Sometimes as I write and or think about style, mechanics, rhythm and more I worry whether there is a disconnect (within me and or you) between these issues and plain old winning. Certainly we have all seen winners who may not have the smoothest strokes or the sweetest swing, but nevertheless they produce when the task is winning points, winning games and winning matches.
So let me go off the reservation so to speak, and muse about winning. These thoughts are distilled from what seems like thousands of matches over the years in the juniors, in college, in the men’s open in Northern California, Louisiana, and Florida, and in the senior men’s division where my entry into the junior veterans (the 35’s) is quite a long time ago. I won quite a few, and I lost quite a few. I can still remember clearly some of the wins, and am still troubled with clear memories of some of the losses. And in each case the results had more to do with the ebb and flow of the contest than with the technique that I have always tried to work on.
Detest errors – in nearly every match at nearly every level, points are decided by errors not by winners. Yes you might put a few balls away now and then, but in the main nearly ever point concludes with an error. Come to terms with consistency, yours first, then the opponent’s. In the last match you won, it is a fact that you made fewer errors than the opponent, and in the last match you lost I guarantee you made more errors than your opponent. Resolve to keep the ball in play – it is as simple as that.
Get an early lead. The first point of the match often sets the tone for what is to come. Understand the dynamics of this first point, and when won, build a sequence of points where from the start of the match the opponent is playing from behind. Similarly, place a premium on the first point of all subsequent games. When serving get the first serve in play on the first point, when receiving get the return in play on each and every first point. Not rocket science here.
At a certain level of play, one attempts to discern the opponent’s weaknesses, and create sequences that expose that telltale flaw. I remember a US Open final, Evert vs. Mandlikova, Chris would work the point until Hana moved forward but not with an approaching opportunity, and she would dump the ball into the net. Next point, Chris worked the same sequence, Hana the same result. At that point Chris knew how to play her, and Hana knew that Chris knew. The match was over. Well for you and me it is not always so easy to find the “chink in the opponent’s armor.” But listening may give you the best chance. Be alert after your opponent’s errors, and likely as not you may hear a mumbled if not screamed advertisement, “My backhand stinks,” Keep your darn eye on the low forehand,” Often the shot that bothers the opponent the most, will elicit a telltale advertisement, listen, listen, listen.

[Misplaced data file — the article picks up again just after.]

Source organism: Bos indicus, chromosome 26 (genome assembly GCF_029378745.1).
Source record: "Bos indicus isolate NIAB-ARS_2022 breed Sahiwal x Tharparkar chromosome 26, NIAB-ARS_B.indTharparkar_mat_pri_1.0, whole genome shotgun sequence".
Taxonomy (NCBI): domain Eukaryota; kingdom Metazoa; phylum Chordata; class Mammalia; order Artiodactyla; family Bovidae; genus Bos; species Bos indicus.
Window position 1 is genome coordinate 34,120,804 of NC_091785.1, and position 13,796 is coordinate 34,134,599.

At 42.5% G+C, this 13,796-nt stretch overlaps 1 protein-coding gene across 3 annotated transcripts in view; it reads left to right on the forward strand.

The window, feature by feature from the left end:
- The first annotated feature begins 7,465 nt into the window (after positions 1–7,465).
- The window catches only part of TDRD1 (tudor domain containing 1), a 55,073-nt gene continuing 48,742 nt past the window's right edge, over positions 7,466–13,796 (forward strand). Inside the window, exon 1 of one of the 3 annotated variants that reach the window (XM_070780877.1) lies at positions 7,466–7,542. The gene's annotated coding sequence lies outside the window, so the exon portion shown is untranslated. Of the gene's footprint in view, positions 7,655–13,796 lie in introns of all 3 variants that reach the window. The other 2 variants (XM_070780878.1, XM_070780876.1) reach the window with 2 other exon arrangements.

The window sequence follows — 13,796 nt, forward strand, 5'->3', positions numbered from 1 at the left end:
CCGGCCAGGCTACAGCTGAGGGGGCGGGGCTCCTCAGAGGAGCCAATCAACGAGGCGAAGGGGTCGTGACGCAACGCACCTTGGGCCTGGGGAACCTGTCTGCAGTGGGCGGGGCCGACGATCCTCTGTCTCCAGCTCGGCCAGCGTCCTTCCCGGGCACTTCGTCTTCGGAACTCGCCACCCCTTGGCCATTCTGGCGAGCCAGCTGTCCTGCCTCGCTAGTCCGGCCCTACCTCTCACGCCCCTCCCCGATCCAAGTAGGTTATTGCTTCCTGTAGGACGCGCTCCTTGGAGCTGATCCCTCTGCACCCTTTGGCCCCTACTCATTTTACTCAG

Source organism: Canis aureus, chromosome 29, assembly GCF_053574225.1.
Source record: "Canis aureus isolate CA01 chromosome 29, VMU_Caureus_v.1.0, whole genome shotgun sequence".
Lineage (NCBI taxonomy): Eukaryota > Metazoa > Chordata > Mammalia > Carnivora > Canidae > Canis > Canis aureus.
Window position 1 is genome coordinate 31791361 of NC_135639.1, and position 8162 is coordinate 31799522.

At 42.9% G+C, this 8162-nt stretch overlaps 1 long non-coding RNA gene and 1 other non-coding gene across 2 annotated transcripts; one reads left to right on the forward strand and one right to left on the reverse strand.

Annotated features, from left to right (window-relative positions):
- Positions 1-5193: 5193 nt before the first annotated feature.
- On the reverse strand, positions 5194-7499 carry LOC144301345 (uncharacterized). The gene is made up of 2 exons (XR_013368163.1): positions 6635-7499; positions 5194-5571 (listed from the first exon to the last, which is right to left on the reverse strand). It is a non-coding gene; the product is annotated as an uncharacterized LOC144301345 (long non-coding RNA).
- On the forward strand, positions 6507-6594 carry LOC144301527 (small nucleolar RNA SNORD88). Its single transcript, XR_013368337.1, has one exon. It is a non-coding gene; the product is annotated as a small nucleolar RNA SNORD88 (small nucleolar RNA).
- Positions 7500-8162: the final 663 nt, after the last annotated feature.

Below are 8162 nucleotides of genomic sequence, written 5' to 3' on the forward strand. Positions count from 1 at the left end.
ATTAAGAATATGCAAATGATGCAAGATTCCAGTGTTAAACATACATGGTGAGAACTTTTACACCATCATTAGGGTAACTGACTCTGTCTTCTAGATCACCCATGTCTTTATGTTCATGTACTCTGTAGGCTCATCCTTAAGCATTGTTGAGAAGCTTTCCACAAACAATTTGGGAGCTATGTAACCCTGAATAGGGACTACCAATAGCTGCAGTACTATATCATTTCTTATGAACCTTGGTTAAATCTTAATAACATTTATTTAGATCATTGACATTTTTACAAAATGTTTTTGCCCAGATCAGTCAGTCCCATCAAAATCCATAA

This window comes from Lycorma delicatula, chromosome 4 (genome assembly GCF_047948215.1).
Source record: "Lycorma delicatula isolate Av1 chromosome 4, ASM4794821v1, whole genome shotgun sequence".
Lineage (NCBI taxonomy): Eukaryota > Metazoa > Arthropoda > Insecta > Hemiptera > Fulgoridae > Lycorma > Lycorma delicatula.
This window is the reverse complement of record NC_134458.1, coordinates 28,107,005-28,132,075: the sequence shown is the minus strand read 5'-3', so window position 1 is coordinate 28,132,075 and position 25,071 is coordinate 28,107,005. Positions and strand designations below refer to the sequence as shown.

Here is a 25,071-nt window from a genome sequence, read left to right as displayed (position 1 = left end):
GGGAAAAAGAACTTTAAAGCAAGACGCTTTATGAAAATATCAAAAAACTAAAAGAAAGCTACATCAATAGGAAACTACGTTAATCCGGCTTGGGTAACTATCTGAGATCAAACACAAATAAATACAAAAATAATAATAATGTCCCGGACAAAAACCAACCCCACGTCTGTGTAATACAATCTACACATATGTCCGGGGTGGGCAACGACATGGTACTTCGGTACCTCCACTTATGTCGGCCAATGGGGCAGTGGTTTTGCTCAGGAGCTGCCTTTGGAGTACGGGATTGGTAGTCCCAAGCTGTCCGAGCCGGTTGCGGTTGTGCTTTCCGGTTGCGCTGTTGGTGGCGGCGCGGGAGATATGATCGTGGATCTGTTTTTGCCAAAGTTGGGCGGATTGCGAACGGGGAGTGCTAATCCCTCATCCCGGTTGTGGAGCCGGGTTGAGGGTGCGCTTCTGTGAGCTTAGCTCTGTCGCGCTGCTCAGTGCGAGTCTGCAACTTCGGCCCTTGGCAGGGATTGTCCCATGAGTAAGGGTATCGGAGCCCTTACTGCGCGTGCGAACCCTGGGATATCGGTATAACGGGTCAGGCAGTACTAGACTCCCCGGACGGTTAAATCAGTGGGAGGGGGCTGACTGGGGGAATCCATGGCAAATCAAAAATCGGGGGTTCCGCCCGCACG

Three points in a row. At a conference in New York I heard Stan Smith expound on the importance of winning three points in a row, and if I remember clearly he may have suggested this was as important as any other element of his strategy and tactics. Momentum influences a match when one player believes she has the upper hand and the other player believes that they are beaten or being beaten. Stan suggested that in any match the winner will have always won more sets of three points in a row than the loser. To that end whenever Stan had won two points in a row, he fought like a tiger for the third, trying to get over. Similarly, whenever he had lost two points in a row, sensing a potential momentum shift, he fought like the dickens for the third point, anything to reverse the downward spiral.
Enjoy yourself. I learned this from a great friend, a mentor, and one of the best doubles partners I ever had. Bill Strei, no matter what the situation or score, always seemed to enjoy himself. Helped him play loose I guess, but equally it often unnerved many an uptight opponent who was investing way too much psychic goo in the outcome of the match. It is a game after all, life goes on whether you win or lose (Lendl learned this from a logo therapist and reversed his initial grand slam defeats) and if the game isn’t pleasurable to play, then find something else. That said, go out and try to win tomorrow anyway.
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Virtual Tennis Academy
Current professional tour coach, Heath Waters and wife, top 100 and former no. 33 in the world ranked tour player, Lindsay Lee-Waters, are proud to release the first predominantly all streaming video based e-learning tennis instructional website at www.virtualtennisacademy.com
Subscribers will receive personal video tennis instruction directly from Heath and Lindsay as well as mental coaching, sports performance training, and much more from a hand chosen team of experts currently working with professional tennis players on tour. Now anyone in the world, no matter what level, can receive the same world class training the world's best tennis players receive right from the convenience of their own home.
Jeff Greenwald - Fearless Tennis
Feel you're playing tentatively and know that you have greater potential than you're demonstrating in tournaments? This one of a kind, double- CD audio program, FearlessTennnis: The 5 Mental Keys To Unlocking Your Potential, will help you compete with confidence, close out matches and is a great way to get the mental edge en route to a tournament.
Schedule Jeff Greenwald to Speak
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